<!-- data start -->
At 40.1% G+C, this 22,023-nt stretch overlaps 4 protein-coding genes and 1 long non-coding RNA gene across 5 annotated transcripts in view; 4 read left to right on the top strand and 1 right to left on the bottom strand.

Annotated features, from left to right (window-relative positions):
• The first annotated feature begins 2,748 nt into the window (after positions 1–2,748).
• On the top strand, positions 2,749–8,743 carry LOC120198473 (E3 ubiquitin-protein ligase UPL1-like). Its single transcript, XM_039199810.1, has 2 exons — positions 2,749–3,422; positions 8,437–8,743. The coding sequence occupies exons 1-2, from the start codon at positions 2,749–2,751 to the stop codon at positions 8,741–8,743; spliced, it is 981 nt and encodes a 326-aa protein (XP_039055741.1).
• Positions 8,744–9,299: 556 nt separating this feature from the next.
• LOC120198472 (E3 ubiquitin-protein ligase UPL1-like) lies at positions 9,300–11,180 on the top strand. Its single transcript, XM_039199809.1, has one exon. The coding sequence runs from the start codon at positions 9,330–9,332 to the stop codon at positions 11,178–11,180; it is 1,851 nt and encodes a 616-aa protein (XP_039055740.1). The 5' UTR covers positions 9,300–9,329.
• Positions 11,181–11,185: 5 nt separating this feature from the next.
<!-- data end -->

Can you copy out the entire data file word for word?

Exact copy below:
At 40.1% G+C, this 22,023-nt stretch overlaps 4 protein-coding genes and 1 long non-coding RNA gene across 5 annotated transcripts in view; 4 read left to right on the top strand and 1 right to left on the bottom strand.

Annotated features, from left to right (window-relative positions):
• The first annotated feature begins 2,748 nt into the window (after positions 1–2,748).
• On the top strand, positions 2,749–8,743 carry LOC120198473 (E3 ubiquitin-protein ligase UPL1-like). Its single transcript, XM_039199810.1, has 2 exons — positions 2,749–3,422; positions 8,437–8,743. The coding sequence occupies exons 1-2, from the start codon at positions 2,749–2,751 to the stop codon at positions 8,741–8,743; spliced, it is 981 nt and encodes a 326-aa protein (XP_039055741.1).
• Positions 8,744–9,299: 556 nt separating this feature from the next.
• LOC120198472 (E3 ubiquitin-protein ligase UPL1-like) lies at positions 9,300–11,180 on the top strand. Its single transcript, XM_039199809.1, has one exon. The coding sequence runs from the start codon at positions 9,330–9,332 to the stop codon at positions 11,178–11,180; it is 1,851 nt and encodes a 616-aa protein (XP_039055740.1). The 5' UTR covers positions 9,300–9,329.
• Positions 11,181–11,185: 5 nt separating this feature from the next.